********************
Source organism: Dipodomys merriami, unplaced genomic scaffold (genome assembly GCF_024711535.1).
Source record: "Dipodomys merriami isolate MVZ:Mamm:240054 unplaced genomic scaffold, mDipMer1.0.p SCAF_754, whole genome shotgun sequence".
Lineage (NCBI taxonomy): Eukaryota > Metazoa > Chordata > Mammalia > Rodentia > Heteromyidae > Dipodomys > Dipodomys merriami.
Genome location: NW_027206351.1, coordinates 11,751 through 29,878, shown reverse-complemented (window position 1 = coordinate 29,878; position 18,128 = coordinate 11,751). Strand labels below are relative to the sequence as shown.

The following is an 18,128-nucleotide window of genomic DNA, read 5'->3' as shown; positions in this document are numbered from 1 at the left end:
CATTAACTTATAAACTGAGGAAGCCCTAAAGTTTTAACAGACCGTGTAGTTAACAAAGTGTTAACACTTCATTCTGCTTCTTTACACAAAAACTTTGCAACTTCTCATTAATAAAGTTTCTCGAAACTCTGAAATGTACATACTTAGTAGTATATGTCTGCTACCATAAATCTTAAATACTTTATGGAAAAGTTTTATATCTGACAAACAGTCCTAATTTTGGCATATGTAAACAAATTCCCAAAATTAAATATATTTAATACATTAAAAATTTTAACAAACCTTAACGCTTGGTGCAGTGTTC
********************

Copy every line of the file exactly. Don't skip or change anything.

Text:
Source organism: Dipodomys merriami, unplaced genomic scaffold (genome assembly GCF_024711535.1).
Source record: "Dipodomys merriami isolate MVZ:Mamm:240054 unplaced genomic scaffold, mDipMer1.0.p SCAF_754, whole genome shotgun sequence".
Lineage (NCBI taxonomy): Eukaryota > Metazoa > Chordata > Mammalia > Rodentia > Heteromyidae > Dipodomys > Dipodomys merriami.
Genome location: NW_027206351.1, coordinates 11,751 through 29,878, shown reverse-complemented (window position 1 = coordinate 29,878; position 18,128 = coordinate 11,751). Strand labels below are relative to the sequence as shown.

The following is an 18,128-nucleotide window of genomic DNA, read 5'->3' as shown; positions in this document are numbered from 1 at the left end:
CATTAACTTATAAACTGAGGAAGCCCTAAAGTTTTAACAGACCGTGTAGTTAACAAAGTGTTAACACTTCATTCTGCTTCTTTACACAAAAACTTTGCAACTTCTCATTAATAAAGTTTCTCGAAACTCTGAAATGTACATACTTAGTAGTATATGTCTGCTACCATAAATCTTAAATACTTTATGGAAAAGTTTTATATCTGACAAACAGTCCTAATTTTGGCATATGTAAACAAATTCCCAAAATTAAATATATTTAATACATTAAAAATTTTAACAAACCTTAACGCTTGGTGCAGTGTTC